I am therefore, midly disturbed about the bloody aftermath that awaits us.

Also the person who made the video of Saddam’s execution has been arrested. Although his video quickly contradicted the dignity and rectitude of the hanging in the official video released, I am only glad. Videotaping someone’s last moments is nothing but pitiless and insensitive.


A highly morbid first post of the new year. But such is the world we live in.
Oh well…Happy New Year folks!

13 comments:

Gagan said...

i dont understand what all the whining is all about...the man was a mass murderer...he killed other muslims...so how does it matter if they hanged him on Bakr-id?
Even if it is the day of forgiveness...i dont think too many people would care if the Leader of the Somalian rebels in Ethiopia got captured and executed on Bakr-id...and he's muslim...

MISSquoted** said...

saddam deserved to be hanged. and he was. essentially the day is irrelevant. but not in a particularly sensitive case as this one.
you forget that iraq, once a thriving and prosperous economy, is reeling under the effects of a bloody war. the search for the weapons of mass destruction was obviously a sham. and protecting the suffering civilians was a joke...their state has only worsened...and it is not going to look up for a while.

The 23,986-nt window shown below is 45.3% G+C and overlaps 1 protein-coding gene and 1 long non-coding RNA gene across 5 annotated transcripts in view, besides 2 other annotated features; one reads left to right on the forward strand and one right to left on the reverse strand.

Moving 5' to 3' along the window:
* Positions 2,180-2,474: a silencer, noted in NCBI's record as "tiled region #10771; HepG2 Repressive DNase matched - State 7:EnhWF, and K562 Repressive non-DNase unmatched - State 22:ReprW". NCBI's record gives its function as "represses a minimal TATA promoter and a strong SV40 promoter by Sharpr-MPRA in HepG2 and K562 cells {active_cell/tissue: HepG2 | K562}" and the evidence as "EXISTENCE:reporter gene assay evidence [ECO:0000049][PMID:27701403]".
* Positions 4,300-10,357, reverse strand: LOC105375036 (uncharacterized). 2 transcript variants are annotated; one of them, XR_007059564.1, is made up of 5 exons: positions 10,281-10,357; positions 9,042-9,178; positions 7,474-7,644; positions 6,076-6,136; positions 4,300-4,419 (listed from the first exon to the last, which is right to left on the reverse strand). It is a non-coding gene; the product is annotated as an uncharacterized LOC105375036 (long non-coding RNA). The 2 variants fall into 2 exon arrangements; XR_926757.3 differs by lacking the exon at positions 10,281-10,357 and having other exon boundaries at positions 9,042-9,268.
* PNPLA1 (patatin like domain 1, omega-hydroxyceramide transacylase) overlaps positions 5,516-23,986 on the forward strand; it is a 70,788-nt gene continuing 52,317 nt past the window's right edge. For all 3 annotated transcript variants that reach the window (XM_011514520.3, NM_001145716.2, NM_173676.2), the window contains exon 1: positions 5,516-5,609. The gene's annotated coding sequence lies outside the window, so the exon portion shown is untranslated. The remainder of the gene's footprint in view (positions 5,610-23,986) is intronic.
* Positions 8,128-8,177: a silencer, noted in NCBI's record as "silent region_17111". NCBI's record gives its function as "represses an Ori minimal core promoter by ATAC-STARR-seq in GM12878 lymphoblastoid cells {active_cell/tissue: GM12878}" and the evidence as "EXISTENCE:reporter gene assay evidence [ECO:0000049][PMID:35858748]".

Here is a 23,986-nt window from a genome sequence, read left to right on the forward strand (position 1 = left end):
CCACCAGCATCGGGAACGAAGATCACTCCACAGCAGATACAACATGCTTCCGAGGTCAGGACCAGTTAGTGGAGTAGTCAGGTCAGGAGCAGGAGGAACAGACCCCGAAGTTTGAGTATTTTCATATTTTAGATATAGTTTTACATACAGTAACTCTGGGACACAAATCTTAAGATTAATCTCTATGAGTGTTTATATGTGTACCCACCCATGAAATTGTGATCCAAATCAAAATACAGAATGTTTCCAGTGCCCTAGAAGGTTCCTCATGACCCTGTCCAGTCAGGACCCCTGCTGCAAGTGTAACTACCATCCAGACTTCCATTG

it is interesting that iraq has the third richest [proven] oil reserves in the world, after saudi arabia and iran. the real intentions of the U.S. invasion therefore,requires little common sense.
so when the muslims are angry the world over, and they feel they are being persecuted, choosing a holy day of forgiveness to execute saddam is only stupid because it is looked upon as a cold challenge.

MISSquoted** said...

and saddam hussein was not executed on bakr-id gagan ;-)

dangling conversations said...

"vulgarity" has scaled new heights.
personally, I dont consider myself qualified enough to pass my verdict on saddam hussain. That he has been tried in court and proved guilty of heinous crimes against humanity,hence sentenced to death sounds natural. After all no criminal deserves mercy, it appears. But this is just the beginning.The mills of justice grind slowly, but grinds exceedingly fine.
Saddam rose to power after he joined the baath party in the 50's which relieved iraq from the the long arms of monarchy under faisal II. Subsequently, there was a power struggle within the baath party.
Saddam consolidated power within the party riddled with profound tensions and was led to involve himself in assassination plots of key members of the baath party which won the favour and the backing,technical and financial, of the americans.he continued to enjoy their support as he moved up the heirarchy in iraq,through the 60's and the 70's.Saddam's organizational prowess was credited with Iraq's rapid pace of development in the 1970s.He soon became the architect of Iraq's foreign policy and represented the nation in all diplomatic situations. He was the de facto ruler of Iraq some years before he formally came to power in 1979.